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Posts posted by Hans

  1. I saw both ballets. Don't have time to write about them now, but the short version of my opinion is this:

    1. A Folk Tale didn't bother me too much, probably because I'd never seen it before, but I did have some serious problems with it. Liked some of the designs, especially Act 1.

    2. Napoli Act 1 - interesting idea, works pretty well for the most part. Act 2 - utterly outrageous--trendy, trashy, and tasteless. I nearly walked out when I heard the cheesy movie soundtrack music, and when I saw the Martins-esque choreography, I wished I had. Act 3 - mostly very nice, but why not stick with the Fellini concept from Act 1? It goes from 1960's funeral (which the music doesn't support) to happy 1840's costumes/dancing in the space of two seconds, then we're in the 1840's through to the end until Gennaro and Teresina, still in breeches and tulle, show up on a motorcycle. Put the 3 acts together, and this must be one of the most bizarre, ill-conceived productions of any ballet, ever.

  2. Taking your argument to its logical conclusion, the answer is yes. While I would theoretically love to alter some of Balanchine's choreography that I find particularly grating, in reality I would not do so because it is not mine to alter. Same with Petipa, Bournonville, Tudor, Ashton, &c, regardless of how reliably it's recorded. For a dancer to change choreography without the blessing of its creator is nothing more than self-indulgence, and it is a sign of a dancer who has not bothered to educate him- or herself about the style of the ballet s/he is dancing. Many dancers today could learn from the example of Carla Fracci, who danced modern ballets the modern way, and older ballets in the appropriate style, rather than taking a mindless, one-size-fits-all approach and applying a single aesthetic to every ballet.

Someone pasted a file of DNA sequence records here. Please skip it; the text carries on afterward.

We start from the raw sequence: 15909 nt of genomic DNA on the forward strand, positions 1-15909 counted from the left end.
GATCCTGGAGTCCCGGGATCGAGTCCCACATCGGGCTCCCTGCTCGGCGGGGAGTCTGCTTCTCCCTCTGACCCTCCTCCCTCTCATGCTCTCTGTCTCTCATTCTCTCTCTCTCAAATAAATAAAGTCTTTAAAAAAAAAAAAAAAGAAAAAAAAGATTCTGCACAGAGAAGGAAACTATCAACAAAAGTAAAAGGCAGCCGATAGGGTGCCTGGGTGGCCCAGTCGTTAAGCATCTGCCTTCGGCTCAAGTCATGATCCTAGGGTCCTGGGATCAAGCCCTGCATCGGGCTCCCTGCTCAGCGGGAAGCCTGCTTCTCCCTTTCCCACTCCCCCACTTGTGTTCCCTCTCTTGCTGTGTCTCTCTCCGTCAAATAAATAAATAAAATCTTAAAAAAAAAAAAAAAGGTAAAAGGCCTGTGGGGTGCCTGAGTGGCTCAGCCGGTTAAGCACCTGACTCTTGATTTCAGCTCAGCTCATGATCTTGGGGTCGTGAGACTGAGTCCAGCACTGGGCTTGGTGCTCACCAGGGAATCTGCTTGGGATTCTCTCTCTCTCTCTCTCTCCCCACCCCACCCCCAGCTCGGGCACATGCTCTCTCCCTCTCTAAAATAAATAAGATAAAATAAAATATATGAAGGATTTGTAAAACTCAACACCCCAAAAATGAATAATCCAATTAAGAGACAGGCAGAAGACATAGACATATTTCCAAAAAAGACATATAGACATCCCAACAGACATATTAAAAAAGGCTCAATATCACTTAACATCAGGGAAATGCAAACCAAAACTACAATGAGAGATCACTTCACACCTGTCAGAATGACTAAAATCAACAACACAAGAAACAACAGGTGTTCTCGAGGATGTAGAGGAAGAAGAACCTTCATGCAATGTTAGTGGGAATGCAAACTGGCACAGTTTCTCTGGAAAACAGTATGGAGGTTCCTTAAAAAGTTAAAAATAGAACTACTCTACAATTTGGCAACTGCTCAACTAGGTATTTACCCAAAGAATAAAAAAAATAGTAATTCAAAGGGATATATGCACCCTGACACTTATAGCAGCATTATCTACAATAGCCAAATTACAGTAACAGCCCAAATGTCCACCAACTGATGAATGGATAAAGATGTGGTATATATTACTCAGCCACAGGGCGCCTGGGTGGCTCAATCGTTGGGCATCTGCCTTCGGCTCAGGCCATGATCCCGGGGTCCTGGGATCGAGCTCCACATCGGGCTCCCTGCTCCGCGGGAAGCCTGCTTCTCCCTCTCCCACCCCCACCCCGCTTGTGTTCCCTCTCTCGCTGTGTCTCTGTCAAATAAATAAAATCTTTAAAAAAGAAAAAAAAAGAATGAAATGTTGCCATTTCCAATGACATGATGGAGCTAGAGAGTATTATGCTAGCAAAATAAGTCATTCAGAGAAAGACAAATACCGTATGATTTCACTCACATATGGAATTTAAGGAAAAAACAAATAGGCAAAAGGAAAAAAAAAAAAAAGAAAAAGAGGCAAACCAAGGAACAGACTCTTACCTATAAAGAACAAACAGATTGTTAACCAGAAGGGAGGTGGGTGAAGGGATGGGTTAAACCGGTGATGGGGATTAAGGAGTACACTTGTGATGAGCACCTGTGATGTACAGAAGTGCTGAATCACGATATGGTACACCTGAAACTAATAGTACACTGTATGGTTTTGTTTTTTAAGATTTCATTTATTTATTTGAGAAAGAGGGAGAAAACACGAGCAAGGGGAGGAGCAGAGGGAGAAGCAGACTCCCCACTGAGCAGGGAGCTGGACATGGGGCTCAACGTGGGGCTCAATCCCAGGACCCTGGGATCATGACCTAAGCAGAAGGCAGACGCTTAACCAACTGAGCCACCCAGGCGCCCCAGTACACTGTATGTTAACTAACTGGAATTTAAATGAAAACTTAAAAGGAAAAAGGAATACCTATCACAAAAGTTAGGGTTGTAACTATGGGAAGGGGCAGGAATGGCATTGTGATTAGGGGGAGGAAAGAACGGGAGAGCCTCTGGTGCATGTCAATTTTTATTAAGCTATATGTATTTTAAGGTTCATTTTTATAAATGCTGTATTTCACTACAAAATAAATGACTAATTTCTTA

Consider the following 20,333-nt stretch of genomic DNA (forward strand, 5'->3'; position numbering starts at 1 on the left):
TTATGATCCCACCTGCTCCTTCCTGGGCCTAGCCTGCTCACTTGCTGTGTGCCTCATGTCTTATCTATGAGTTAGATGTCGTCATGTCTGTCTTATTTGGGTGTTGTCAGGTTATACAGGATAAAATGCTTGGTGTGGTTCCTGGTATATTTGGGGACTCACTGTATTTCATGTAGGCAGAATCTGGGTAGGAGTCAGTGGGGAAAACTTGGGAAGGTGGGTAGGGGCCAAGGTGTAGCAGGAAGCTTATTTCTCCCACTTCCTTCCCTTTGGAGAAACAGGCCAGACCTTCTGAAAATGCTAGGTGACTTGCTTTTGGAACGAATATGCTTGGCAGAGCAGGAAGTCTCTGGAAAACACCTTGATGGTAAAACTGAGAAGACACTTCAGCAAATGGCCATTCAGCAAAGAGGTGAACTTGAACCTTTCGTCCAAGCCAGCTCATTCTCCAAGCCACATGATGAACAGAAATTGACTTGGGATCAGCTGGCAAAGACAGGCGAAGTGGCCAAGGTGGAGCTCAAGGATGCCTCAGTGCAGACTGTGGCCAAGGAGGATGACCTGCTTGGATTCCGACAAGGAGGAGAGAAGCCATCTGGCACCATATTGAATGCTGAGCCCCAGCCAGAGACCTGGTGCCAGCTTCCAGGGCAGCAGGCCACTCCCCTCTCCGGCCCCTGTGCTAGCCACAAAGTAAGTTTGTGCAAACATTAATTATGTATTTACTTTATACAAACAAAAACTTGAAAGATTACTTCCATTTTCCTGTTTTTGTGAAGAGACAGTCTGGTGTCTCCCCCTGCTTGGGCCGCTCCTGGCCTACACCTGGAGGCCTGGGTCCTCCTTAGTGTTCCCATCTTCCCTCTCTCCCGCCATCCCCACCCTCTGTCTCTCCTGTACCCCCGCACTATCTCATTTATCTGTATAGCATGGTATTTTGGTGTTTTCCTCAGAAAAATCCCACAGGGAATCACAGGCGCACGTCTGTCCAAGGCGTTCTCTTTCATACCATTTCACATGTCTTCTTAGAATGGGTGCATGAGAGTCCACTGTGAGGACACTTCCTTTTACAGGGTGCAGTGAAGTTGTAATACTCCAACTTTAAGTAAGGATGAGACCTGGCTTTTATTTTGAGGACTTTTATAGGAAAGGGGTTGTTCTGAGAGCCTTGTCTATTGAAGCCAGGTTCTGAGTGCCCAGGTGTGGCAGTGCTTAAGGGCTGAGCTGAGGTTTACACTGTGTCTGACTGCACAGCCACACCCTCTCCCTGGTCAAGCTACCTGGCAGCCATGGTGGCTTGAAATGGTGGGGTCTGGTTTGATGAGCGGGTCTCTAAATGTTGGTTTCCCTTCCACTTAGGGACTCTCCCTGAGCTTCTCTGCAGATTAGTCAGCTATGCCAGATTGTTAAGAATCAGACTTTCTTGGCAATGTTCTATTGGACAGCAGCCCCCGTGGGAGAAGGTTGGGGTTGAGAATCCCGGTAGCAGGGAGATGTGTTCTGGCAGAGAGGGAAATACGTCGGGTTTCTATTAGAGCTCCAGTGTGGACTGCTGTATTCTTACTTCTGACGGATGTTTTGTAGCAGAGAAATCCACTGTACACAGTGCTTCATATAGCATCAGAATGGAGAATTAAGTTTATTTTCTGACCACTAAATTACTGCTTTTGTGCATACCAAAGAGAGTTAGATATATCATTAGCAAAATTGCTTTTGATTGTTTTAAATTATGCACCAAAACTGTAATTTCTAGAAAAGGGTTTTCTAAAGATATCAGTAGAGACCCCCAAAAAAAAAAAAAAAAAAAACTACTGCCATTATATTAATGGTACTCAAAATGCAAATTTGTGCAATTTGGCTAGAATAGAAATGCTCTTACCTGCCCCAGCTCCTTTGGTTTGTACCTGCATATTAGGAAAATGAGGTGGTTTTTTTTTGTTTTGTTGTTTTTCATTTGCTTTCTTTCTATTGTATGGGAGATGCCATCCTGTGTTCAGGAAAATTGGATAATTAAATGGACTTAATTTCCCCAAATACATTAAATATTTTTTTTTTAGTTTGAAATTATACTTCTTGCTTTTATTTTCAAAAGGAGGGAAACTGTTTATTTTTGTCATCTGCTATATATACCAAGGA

3. There's also the strategy that if you can't win by the rules, change the game.

    In this vein, it's been my experience that dancers who embellish variations typically pay less attention to how they do the steps, with the result that the variation loses its particular quality and is reduced to a competition piece. There are exceptions, of course, but it is the rare artist who is able to use his/her embroidery of the steps to enhance the poetry of the variation.

  4. Welcome to Ballet Talk, GNicholls! It is always wonderful to hear from someone wanting to learn more about ballet. If you are in a city that is home to a major ballet company, the best thing you can do is attend some performances. Youtube also has plenty of ballet, and DVD's of complete ballets are readily available. Our forum includes a section called Ballets in Detail, which you might find interesting. Please feel free to write about the performances you see and ask any questions you have.

  5. When I mentioned appreciation of the art, I was responding to the dancer's comment that she is so hyper trained to look for flaws in modern day expectations of technique, that she struggles to simply enjoy watching Margot Fonteyn's artistry. It is so difficult to turn off that "critical voice" in her head that judges so harshly based on 21st century standards of turn out, good feet, posture, etc.

    It sounds to me as if this dancer has been trained to look at ballet as a series of textbook pictures and not as movement. Dancers trained this way are typically robotic and boring in performance, and unfortunately I am seeing more and more people dance this way.

  6. As far as I know, the little coda at the end of Siegfried's Act III variation was not used by Petipa. Same with the end of the Act II pas d'action, I believe to provide a more poetic ending.

    The first male variation in the "Paysan" pas de deux from Giselle often has its coda omitted, and I cannot say I'm ever entirely sorry to see it go, as that pas de deux is quite exhausting to dance!